Posts Tagged ‘daylight hours’

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Understanding Daylight Savings Time

March 9, 2014

earthEarly this morning (2:00AM local time), we “sprang forward” and advanced our clocks one hour.  What was 2:00 in the morning suddenly became 3:00.  Daylight Savings Time is nothing more than a cleaver shift of daylight hours to better conform to when most people are up and about.  It does not create more time of light; it simply is a better use of it for most of us.

Benjamin Franklin was one of the first proponents of such a shift in time.  Back in his day, there were very practical reasons for such thinking, even if he did write somewhat satirically about it[1].  Today, its impact is debatable but does arguably make better use of the day.

Understanding just what really takes place requires a little background.  The earth has 24 time zones.  Think about it for a moment, it also explains a day being 24 hours.  Now I know a day is not exactly 24 hours but we are not trying to set an atomic clock here, gallon chemistry will do.  Humans tend to be creatures of the day, or diurnal.  If the whole of the planet used a single time zone, in London, the sunrise could be 6:00AM on a given day but sunrise would be 11:00AM in New Your City and 2:00PM in Los Angeles on that same day. For centuries, locations around the world used a local time based on the rising and setting of the sun.  As we became world travelers, thank you Ferdinand Magellan, the need to standardize time from one place to another became increasing important. 

Now for a little bit of geometry, and you told your 8th grade teacher you would never use it!  If you think of the planet as a globe, its diameter is a circle with 360°.  When people started to think about time in relation to available daylight, they figured why not make a time zone for each hour of the day.  You do that by dividing 360° by 24 hours.  This gives each time zone 15°.  Think about it this way, when the earth rotates 15° one hour has passed.  Our time zones follow lines of meridian and bisect the North and South poles.  The middle meridian of a time zone is called a standard meridian.  The boundaries of each time zone are plus and minus 7.5° from its standard meridian.  For example, New York City has a central longitude of approximately 74° West.  That puts it 5 time zones away from Greenwich, England, which is the zero reference point.   The standard meridian is 75° West.  The -5 time zone runs from 67.5° West to 82.5° West.  That puts New York City pretty close to the middle of the time zone.  When it is midnight in New York City, it is 5:00AM in London.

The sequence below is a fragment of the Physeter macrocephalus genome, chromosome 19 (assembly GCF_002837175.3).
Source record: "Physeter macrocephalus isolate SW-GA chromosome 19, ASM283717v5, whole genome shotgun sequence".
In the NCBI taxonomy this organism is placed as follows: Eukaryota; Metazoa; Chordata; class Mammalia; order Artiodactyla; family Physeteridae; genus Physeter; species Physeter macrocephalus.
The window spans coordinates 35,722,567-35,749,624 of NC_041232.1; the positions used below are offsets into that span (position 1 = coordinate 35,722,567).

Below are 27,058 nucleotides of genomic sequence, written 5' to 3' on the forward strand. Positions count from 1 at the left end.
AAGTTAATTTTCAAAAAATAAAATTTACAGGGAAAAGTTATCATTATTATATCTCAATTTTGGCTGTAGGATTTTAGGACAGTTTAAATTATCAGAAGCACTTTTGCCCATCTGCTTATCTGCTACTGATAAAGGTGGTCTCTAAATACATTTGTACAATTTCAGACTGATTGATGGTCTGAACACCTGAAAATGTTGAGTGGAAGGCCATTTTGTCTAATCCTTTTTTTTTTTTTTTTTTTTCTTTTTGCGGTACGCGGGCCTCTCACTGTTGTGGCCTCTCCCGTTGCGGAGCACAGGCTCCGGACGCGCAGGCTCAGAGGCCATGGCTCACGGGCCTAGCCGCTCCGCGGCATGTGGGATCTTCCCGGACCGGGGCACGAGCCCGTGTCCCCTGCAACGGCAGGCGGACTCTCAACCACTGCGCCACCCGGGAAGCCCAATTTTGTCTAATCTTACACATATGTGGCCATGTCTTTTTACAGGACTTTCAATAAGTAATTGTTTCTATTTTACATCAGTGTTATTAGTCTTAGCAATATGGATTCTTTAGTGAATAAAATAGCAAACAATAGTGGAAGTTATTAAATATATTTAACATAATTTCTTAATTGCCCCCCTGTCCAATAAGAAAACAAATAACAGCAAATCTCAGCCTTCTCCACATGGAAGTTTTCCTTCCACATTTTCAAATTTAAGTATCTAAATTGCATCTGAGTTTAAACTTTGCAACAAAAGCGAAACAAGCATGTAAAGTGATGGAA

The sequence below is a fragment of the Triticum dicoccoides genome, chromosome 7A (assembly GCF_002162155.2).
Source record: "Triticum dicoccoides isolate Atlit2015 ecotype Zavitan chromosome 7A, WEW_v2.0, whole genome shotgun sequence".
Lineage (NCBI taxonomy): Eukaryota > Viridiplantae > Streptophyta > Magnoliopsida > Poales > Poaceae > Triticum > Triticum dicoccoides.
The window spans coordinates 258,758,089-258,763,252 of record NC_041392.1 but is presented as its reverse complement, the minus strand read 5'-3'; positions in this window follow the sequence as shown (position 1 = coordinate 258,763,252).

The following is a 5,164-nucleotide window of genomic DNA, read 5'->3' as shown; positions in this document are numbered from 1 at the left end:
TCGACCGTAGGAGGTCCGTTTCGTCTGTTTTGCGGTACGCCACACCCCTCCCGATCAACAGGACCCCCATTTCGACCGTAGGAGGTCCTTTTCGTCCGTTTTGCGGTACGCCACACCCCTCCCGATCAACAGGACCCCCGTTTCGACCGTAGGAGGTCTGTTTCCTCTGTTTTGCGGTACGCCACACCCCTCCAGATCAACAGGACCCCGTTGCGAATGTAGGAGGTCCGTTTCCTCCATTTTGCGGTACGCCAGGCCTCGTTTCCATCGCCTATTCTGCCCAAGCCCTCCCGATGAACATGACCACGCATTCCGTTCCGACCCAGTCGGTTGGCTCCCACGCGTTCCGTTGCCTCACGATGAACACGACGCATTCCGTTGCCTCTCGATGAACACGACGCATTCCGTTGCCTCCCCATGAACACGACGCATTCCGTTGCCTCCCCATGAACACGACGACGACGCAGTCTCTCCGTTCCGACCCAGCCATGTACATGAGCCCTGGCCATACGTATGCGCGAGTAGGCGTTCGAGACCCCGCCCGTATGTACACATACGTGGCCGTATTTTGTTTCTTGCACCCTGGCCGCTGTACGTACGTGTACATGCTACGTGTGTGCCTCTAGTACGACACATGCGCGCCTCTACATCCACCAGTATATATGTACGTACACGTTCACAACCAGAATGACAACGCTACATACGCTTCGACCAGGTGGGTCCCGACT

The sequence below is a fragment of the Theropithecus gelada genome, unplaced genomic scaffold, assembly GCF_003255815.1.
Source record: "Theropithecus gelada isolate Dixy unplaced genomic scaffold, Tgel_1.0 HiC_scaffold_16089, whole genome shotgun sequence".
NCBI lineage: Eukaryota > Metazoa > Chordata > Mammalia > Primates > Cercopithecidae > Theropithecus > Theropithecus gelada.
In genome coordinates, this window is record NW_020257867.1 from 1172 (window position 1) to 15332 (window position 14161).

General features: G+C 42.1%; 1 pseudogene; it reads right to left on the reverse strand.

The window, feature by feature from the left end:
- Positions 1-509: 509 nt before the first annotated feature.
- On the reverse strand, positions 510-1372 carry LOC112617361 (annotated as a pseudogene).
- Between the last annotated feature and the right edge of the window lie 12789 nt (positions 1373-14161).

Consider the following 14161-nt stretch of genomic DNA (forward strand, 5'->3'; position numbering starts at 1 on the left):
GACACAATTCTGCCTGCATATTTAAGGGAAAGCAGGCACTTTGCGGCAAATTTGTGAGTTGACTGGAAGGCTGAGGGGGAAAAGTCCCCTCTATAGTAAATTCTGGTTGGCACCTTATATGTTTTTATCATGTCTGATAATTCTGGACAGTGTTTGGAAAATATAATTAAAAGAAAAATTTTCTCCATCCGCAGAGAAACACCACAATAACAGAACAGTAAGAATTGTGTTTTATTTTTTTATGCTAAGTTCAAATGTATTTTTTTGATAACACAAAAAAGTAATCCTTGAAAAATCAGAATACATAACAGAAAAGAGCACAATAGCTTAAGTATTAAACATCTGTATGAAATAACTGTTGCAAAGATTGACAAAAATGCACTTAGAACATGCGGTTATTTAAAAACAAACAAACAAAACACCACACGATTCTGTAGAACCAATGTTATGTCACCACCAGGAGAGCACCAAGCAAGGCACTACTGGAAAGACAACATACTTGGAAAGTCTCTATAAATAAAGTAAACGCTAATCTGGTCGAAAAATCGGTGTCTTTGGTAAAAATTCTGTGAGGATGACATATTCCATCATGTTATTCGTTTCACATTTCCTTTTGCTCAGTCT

That is more than enough of the nerdy stuff.  The thing to remember is each time is one hour different from the time zone next to it.  When we move clocks forward, or spring ahead as they say, we are simply saying we now set our clock to -4 time zones away from Greenwich instead of -5. This has the effect of making the sunrise and set one hour later.  When we wish to end Daylight Saving Time, we simply fall back, or return to our actual time zone of -5.

If we did not take advantage of Daylight Saving Time, during the summer months, as the length of daylight increases, the sun would rise very early, like 4:00AM early. That is not much use to most of us. Daylight Savings Time is not some big conspiracy or governmental mind control trick. It simply is a way to better use available daylight. 

 


[1] Franklin, Benjamin, and Nathan G. Goodman. “Letter to the Editor of the Journal of Paris, 1784.” The Ingenious Dr. Franklin: Selected Scientific Letters. Philadelphia: Univ. of Pennsylvania Pr., 1931. 17-22. Print.

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